It was a night to remember inside a half-packed 191 Toole on Monday night, as college rock favorites Deer Tick shredded through a two-set masterpiece.
The Providence, Rhode Island-based quintet—touring in support of their new double EP (Deer Tick Vol. 1 and Vol. 2
)—brought their typical punch-drunk energy to the Old Pueblo, blasting through two sets of music, as part of their Twice is Nice Tour, to the small but thoroughly energized contingent.
Perhaps the biggest surprise of the night though came not from the band itself, however, but in the dry whit and charm put forth by standup comic Solomon Georgio.
Georgio's opening set revolved was a self-effacing monologue about the struggles of growing up as a gay man in a immigrant family, hailing from Ethiopia, mixed in with stories about his personal life.
His routine drew wild applause and laughs from the crowd, before yielding the stage to the main act—who started the evening with an all-acoustic set.
The band tore through their first set, playing a mixture of new songs from Vol. 1
and peyote and whiskey-soaked classics, from albums of yole.
Singer John McCauley bounced between his stool and the keyboard nestled into the far-righthand corner of the stage in the opening set, providing the dulcet tones that we've come to love over the years.
The band was tight all night, wasting no time between songs, and making the most of their time on stage, hitting all the high notes and low-tempo valleys in-between.
A new perspective
It was my first time seeing the band in five years—since seeing them shortly after the release of Divine Providence—a college radio favorite full of songs about drunken debauchery and youthful dumbassery.
That show, in which Deer Tick was the opening act for Athens, Georgia heavyweights The Drive-By Truckers, had a completely different vibe—with McCauley and company toeing the line between drunken discord and beautiful harmony, with several screw-ups in between.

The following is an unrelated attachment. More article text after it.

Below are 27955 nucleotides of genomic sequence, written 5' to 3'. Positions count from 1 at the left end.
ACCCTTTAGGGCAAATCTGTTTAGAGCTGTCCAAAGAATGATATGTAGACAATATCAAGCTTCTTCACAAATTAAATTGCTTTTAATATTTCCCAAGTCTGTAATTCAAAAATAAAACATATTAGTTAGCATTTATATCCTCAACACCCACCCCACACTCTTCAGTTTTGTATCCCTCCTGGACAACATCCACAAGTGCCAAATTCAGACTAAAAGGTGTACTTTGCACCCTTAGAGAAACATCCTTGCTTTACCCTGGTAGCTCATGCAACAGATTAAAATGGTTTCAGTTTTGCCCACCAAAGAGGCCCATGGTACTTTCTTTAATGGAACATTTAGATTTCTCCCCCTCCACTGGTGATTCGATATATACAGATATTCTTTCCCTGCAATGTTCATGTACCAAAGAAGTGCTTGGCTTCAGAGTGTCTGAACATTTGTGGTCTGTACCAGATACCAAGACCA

There were no such mishaps Monday, showing the strides the band has taken in its maturation since that night a half-decade ago in Washington D.C.
Leaving on a high-note
It's clear that this iteration of the band is much more focused on music, and less on the self-destruction they were known for during the War Elephant and Black Dirt Sessions albums of a decade or so ago.
It's all the better, to be honest, as they performed at a meteoric level on Monday, leaving the crowd in a sober stupor, after an electrified second set that hit on a lot of the band's greatest hits.
Perhaps the highlight of the night for me was hearing them play an old-time classic, "Baltimore Blues No. 2," from War Elephant, that I used to play the cover off of when I was a college radio DJ in Fort Collins.
That song, about my de facto hometown (I was born in Annapolis, Maryland), was wonderfully performed on Monday, with McCauley hitting his notes perfectly, as a chorus of imitators lovingly belted out the lyrics in the peanut gallery.
The final song of the night, fittingly enough, was a tongue-in-cheek rendition of Joe Cocker's "You are So Beautiful," a fitting end for an awesome night of rock music.
It was a beautiful night for jangly guitars and raw energy—it was a perfect rock and roll night in the Old Pueblo.